Considering that users rely on Google to provide them with information about virtually any topic, it should come as no surprise that Google continues to expand the reach and promise of its predictive analytics. The latest option seems like a perfect match, because of its rapidly changing markets. These days, Google is predicting fashion.
In a recently released report for example, Google noted that no one is into string bikinis anymore, and skinny jeans are on their way out. But palazzo pants and tulle skirts are starting to be the focus of more shoppers’ searches, suggesting they are the next big things.
The reports go into more depth than just citing what’s hot and what’s not though. In line with its ambition to transform into an e-commerce site, rather than just a search engine, Google offers insights into which trends suggest sustained growth (e.g., tulle skirts, jogger pants), which ones are temporary fads (e.g., emoji shirts), which ones exhibit seasonal growth each year (e.g., white jumpsuits), and which fashions are just plain done (e.g., peplum jackets, scarf vests).
In addition to biannual summary reports, which it will issue for free to retailers, Google sells its analytics capabilities to fashion firms, providing them with real-time insights into search trends. These firms in turn can forecast demand, predict required inventory levels, and enhance their supply chain operations. For example, fast fashion retailers might note a recently emerging trend in Google searches, then make sure to have those items in stores within weeks to get ahead of the trend and maintain their image as fashion destinations.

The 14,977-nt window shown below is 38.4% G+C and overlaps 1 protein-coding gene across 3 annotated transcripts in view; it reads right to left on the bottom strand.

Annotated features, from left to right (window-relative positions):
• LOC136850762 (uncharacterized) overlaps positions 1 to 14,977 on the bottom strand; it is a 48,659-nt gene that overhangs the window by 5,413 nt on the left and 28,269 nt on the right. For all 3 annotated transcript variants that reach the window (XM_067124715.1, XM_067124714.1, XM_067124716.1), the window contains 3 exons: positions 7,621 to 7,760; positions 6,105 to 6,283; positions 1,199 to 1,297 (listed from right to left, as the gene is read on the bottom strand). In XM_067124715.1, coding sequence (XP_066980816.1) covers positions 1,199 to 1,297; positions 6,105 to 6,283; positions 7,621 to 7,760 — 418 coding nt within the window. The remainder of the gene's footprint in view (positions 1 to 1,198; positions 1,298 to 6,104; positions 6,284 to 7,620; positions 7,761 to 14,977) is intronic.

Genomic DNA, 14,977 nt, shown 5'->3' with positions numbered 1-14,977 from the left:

Google’s approach also can break down the trends by geographical region, thus alerting smaller retailers about what their local clientele want. In one example, Google showed that searches for white jumpsuits increased in the area around Jackson, Mississippi, in May, soon after a local stylist had held a big fashion show touting the items as functional alternatives to dresses. Then Solange Knowles wore a jumpsuit as she rode a bicycle to her wedding in New Orleans, prompting even more searches among southern fashionistas. Only thereafter did the trend start to spread throughout the United States.
The current round of analytics focus on clothing fashion, but they certainly are not limited to that market. With its broad reach, Google can not only sell its services to interested companies but also promote itself as a premier advertising channel. Imagine the pitch: If Google can identify the newest trends in dining room furniture, based on the searches it receives, it can turn to furniture manufacturers and retailers, offering evidence that their latest styles are already of interest (or not) to shoppers who are looking for those items. Such an appeal makes it nearly impossible for the advertiser to ignore the substantial value associated with advertising on Google.
Other companies have attempted similar analytical approaches; IBM predicted the emergence of the steampunk movement several months before hipsters wearing top hats and corsets were a common sight. In addition, Spotify’s essential business model helps musicians track the popularity of their songs in virtually real time.
But Google has an advantage in this market, because of its ubiquity in consumers’ searches for information. It gathers more data than virtually any other company, which implies that it knows more about consumers too. However, some observers argue that this ubiquity might be a detriment to the accuracy of Google’s predictions. People might search for “palazzo pants” because they want to investigate and buy this particular fashion—or they could simply be confused about what palazzo pants are and run a search to figure out what the term means, with no intentions of ever wearing them.
How can retailers use Google to predict new fashion trends?
Source: Hiroko Tabuchi, “The Latest Fashion, Trending on Google,” The New York Times, April 26, 2015